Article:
The Federal Railroad Administration released information about the Baltimore-Washington Superconducting Maglev Project (SCMAGLEV), a future endeavor to build a Maglev train between Washington D.C. and Baltimore. The train would speed passengers between the two cities in as little as eight minutes.
Following the Carbon Free Boston report in 2019, city officials are making carbon-neutral plans by 2050. Emissions from buildings account for more than 70% of the city’s emissions, Boston feels it’s time to clear the air.
Despite being behind the curve for adopting new technology, the construction industry is quickly trying to catch up with the rest of business as it expands into the digital realm. In just the last decade, construction has seen the advent of 3D modeling and realistic architectural visualization software, the rise of virtual reality and augmented reality on a massive scale, 3D printing, automation, machine learning, BIM and the Internet of Things (IoT). These things haven’t always been greeted warmly by either workers or company owners, but they are making an inexorable creep into the everyday lives of those in the construction world.
According to the Financial Times, the world of game design—referring specifically to video games—is taking a page from construction and architecture. It continues to expand and become more lifelike. It all comes down to how space is used, and then extrapolating from there into questions like: will the doors open in or out? Is there enough light? Where will people gather?
The publication Arch Daily recently published an op-ed questioning the long-held belief that using wood in construction is a more sustainable, more environmentally-friendly method. Wood is a renewable resource, which other materials, like steel and concrete, are not. It also contributes less of a carbon footprint during production: steel and concrete factories are notoriously bad for their emissions, while lumber milling is far less.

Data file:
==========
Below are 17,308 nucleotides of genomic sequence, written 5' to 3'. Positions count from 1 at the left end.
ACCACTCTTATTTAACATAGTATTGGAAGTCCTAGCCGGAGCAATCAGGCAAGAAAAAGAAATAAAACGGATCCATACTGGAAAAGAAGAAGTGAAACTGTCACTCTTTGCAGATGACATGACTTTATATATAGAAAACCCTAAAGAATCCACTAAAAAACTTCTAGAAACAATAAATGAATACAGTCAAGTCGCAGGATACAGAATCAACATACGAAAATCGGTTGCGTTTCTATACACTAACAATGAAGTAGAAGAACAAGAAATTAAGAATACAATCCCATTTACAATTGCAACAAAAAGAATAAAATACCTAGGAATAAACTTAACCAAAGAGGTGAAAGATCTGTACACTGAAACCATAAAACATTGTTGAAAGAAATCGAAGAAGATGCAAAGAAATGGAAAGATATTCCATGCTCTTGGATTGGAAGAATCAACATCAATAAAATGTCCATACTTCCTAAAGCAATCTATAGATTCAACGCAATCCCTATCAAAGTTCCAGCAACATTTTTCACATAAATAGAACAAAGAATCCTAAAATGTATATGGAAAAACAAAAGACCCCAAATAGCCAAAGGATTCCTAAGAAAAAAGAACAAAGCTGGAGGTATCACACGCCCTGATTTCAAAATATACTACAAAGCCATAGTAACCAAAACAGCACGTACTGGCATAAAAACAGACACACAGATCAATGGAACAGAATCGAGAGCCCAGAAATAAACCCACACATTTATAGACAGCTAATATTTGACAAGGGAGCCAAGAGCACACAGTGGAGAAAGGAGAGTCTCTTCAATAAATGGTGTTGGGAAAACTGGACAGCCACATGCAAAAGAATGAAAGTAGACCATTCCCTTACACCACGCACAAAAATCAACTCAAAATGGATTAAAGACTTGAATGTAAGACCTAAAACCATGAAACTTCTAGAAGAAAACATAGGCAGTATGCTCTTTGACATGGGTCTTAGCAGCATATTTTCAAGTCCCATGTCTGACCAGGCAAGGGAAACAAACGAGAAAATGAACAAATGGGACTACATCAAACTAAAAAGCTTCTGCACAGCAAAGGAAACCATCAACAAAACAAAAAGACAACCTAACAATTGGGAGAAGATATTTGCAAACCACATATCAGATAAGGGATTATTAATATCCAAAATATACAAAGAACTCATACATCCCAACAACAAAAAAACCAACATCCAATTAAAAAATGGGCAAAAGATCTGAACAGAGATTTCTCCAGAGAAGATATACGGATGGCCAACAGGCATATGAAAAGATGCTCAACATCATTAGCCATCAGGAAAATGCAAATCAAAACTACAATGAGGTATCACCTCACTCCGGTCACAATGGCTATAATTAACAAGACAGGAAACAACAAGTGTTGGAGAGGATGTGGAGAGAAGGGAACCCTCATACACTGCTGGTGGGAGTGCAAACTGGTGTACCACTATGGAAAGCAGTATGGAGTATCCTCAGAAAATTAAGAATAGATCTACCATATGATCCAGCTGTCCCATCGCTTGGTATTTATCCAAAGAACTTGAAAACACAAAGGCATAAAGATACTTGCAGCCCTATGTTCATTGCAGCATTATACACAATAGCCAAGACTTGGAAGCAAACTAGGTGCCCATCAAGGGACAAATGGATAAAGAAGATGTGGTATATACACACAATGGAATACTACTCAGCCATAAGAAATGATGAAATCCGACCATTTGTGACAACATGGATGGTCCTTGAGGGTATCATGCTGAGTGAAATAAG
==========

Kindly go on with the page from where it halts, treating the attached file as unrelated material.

Branch Technology announced that it had closed deals raising $11 million in funding, bringing the tech startup’s total financing to $22 million. The firm uses that money to construct the largest fleet of 3D printers used in the construction industry.
Advances in augmented reality (AR) and virtual reality (VR) are improving accuracy, efficiency and safety at job sites. Where VR creates a fully immersive experience, AR takes the existing world and enhances it. Using both of these technologies, which are all part of the more extensive building information modeling (BIM) movement, construction companies can save time, reduce errors, and ultimately save money.
New artificial intelligence technologies at use in Europe can seamlessly track a project’s progress and see if it is falling behind schedule.
Plastic accounts for 19 percent of all municipal waste and is one of the chief environmental threats in the waste stream. Efforts to make plastic more reusable have been ongoing for decades, and many construction projects have found innovative ways to do so. The newest idea is to include used plastics in the makeup of asphalt.
On October 1, construction work began on a project that will be ten years in the making: a giant windfarm located offshore of Norway, at Kværner Stord. The project will build eleven floating concrete hulls that will house the turbines for a wind farm known as Hywind Tampen.
We’ve been writing about the labor shortage in construction for years. Still, when the coronavirus struck, and things were being locked down and socially distanced, new interest arose in what’s known as autonomous construction.
Core, a new app and online site, is designed to connect construction laborers with contractors and builders in need of workers. It has gotten the eye of several influential Silicon Valley investors.
Building Information Modeling was a new technology a few years ago that is now a universally accepted staple of the industry. It allows all the stakeholders in a project, from builders and architects to accounts and owners, to look at the process in real-time to see completed work and the challenges looming ahead.
The construction world has been slow to adapt to new technology but in recent years the boundaries of what is possible continue to be pushed. The problem, experts say, is finding people who are skilled in both the tech world and the construction world. It’s a rare skill set, but it’s becoming increasingly in demand as everything from BIM to robotics to virtual reality devices are pounding on the door of the industry.